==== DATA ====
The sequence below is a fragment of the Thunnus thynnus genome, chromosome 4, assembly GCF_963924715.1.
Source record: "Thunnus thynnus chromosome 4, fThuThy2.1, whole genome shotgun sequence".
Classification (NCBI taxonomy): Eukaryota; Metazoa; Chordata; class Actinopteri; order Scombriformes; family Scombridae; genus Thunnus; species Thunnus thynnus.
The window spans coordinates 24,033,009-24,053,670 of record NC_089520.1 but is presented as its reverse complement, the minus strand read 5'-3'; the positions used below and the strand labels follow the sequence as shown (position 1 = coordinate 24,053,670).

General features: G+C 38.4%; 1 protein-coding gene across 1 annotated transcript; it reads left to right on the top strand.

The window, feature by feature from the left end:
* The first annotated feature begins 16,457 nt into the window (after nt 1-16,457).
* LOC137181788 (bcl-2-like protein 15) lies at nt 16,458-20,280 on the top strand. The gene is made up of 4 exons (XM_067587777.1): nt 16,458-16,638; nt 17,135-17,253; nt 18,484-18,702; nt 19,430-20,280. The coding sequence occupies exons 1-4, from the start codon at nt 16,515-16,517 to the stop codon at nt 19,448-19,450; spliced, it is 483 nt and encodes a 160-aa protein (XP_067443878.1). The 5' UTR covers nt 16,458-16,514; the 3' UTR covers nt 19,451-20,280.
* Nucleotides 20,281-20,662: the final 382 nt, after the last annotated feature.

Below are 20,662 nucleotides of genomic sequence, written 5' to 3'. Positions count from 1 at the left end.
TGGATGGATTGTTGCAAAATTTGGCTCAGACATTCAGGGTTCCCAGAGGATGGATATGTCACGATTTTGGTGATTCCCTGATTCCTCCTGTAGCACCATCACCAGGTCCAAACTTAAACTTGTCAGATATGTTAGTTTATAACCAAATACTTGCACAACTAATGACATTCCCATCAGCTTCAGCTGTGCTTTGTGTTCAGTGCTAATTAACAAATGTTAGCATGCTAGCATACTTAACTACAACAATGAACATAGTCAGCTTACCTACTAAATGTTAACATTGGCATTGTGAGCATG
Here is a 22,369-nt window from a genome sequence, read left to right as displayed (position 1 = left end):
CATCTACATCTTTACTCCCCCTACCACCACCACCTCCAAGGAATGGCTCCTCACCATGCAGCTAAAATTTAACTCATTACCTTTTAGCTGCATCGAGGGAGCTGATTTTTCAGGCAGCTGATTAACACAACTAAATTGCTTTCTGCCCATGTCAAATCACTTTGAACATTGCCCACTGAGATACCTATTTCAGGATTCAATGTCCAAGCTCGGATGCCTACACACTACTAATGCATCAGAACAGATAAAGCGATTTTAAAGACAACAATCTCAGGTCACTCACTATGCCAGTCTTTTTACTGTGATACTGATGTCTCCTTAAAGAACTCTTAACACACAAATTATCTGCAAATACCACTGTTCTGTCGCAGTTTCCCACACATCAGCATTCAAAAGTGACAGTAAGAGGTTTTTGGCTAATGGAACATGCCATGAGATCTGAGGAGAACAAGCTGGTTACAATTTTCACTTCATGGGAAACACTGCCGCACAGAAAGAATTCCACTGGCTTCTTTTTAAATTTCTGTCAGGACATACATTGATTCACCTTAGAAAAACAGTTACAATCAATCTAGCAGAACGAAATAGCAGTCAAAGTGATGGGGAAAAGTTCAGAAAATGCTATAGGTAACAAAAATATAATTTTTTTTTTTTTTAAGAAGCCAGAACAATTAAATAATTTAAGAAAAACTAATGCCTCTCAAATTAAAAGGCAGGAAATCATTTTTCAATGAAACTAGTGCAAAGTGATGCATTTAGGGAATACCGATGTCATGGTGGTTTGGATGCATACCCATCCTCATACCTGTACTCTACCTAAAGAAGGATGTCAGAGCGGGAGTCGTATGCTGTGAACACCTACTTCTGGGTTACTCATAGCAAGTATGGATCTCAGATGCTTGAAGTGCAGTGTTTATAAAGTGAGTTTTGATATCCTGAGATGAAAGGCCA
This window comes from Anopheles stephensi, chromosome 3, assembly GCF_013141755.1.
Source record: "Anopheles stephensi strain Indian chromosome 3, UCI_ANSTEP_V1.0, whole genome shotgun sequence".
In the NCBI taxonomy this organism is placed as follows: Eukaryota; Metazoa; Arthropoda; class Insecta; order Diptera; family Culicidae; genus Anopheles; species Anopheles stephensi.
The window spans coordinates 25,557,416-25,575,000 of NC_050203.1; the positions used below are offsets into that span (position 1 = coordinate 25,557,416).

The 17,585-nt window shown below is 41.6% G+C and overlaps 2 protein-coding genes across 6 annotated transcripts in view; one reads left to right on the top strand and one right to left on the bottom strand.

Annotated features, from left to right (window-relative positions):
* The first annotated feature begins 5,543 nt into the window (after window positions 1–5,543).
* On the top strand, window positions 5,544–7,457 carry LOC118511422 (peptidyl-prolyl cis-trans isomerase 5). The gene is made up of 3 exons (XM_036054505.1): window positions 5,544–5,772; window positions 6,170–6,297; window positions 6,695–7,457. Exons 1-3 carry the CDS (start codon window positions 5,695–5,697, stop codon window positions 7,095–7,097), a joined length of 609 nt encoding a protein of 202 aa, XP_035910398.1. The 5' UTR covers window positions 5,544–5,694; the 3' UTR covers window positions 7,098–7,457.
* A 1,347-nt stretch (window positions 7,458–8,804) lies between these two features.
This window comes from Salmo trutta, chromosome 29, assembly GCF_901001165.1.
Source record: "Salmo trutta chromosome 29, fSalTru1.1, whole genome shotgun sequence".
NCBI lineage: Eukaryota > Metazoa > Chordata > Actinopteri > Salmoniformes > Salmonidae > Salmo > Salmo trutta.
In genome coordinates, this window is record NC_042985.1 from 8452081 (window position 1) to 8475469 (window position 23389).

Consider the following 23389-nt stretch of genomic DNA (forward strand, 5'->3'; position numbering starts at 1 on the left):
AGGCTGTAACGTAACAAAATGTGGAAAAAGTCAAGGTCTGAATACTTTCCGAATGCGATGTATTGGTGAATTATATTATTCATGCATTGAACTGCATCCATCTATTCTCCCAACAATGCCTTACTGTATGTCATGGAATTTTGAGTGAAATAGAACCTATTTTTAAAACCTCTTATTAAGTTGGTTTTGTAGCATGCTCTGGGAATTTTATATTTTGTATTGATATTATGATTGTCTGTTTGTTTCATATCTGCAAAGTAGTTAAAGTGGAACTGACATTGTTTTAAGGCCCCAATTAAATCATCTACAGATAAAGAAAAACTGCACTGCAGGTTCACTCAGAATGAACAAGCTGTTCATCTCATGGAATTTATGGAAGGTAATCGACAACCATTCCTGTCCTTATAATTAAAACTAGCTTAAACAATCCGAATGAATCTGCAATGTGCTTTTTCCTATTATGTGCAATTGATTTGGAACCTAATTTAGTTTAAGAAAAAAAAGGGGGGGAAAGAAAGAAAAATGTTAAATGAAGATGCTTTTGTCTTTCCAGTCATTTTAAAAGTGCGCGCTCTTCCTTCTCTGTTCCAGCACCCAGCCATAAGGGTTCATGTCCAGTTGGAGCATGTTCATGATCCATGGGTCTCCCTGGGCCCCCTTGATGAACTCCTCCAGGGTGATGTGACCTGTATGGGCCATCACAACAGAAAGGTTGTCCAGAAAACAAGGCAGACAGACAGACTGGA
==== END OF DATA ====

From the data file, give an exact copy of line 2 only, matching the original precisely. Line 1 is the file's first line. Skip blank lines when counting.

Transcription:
Source record: "Thunnus thynnus chromosome 4, fThuThy2.1, whole genome shotgun sequence".